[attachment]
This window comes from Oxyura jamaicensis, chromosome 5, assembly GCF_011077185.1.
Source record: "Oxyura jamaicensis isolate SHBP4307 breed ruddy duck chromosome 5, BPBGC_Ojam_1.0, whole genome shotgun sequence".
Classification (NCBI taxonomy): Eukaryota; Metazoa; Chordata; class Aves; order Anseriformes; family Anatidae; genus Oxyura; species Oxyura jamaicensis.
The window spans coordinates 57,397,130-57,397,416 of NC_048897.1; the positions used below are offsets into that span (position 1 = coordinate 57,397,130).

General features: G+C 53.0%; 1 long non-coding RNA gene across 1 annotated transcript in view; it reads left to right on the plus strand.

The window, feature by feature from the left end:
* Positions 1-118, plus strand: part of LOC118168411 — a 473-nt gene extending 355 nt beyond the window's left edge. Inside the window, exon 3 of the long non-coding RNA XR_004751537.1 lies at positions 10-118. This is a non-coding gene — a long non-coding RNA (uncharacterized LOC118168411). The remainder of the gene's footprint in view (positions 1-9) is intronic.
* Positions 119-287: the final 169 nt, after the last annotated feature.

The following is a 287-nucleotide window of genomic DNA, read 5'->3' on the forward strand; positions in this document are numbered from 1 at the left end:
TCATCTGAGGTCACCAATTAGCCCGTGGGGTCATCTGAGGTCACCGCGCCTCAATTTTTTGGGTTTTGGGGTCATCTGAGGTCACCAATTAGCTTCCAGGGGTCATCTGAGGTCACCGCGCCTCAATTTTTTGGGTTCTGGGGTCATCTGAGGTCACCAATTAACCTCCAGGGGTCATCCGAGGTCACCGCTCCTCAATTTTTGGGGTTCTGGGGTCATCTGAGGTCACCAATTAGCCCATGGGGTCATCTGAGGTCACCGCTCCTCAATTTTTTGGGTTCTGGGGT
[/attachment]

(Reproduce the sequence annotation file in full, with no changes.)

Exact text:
This window comes from Oxyura jamaicensis, chromosome 5, assembly GCF_011077185.1.
Source record: "Oxyura jamaicensis isolate SHBP4307 breed ruddy duck chromosome 5, BPBGC_Ojam_1.0, whole genome shotgun sequence".
Classification (NCBI taxonomy): Eukaryota; Metazoa; Chordata; class Aves; order Anseriformes; family Anatidae; genus Oxyura; species Oxyura jamaicensis.
The window spans coordinates 57,397,130-57,397,416 of NC_048897.1; the positions used below are offsets into that span (position 1 = coordinate 57,397,130).

General features: G+C 53.0%; 1 long non-coding RNA gene across 1 annotated transcript in view; it reads left to right on the plus strand.

The window, feature by feature from the left end:
* Positions 1-118, plus strand: part of LOC118168411 — a 473-nt gene extending 355 nt beyond the window's left edge. Inside the window, exon 3 of the long non-coding RNA XR_004751537.1 lies at positions 10-118. This is a non-coding gene — a long non-coding RNA (uncharacterized LOC118168411). The remainder of the gene's footprint in view (positions 1-9) is intronic.
* Positions 119-287: the final 169 nt, after the last annotated feature.

The following is a 287-nucleotide window of genomic DNA, read 5'->3' on the forward strand; positions in this document are numbered from 1 at the left end:
TCATCTGAGGTCACCAATTAGCCCGTGGGGTCATCTGAGGTCACCGCGCCTCAATTTTTTGGGTTTTGGGGTCATCTGAGGTCACCAATTAGCTTCCAGGGGTCATCTGAGGTCACCGCGCCTCAATTTTTTGGGTTCTGGGGTCATCTGAGGTCACCAATTAACCTCCAGGGGTCATCCGAGGTCACCGCTCCTCAATTTTTGGGGTTCTGGGGTCATCTGAGGTCACCAATTAGCCCATGGGGTCATCTGAGGTCACCGCTCCTCAATTTTTTGGGTTCTGGGGT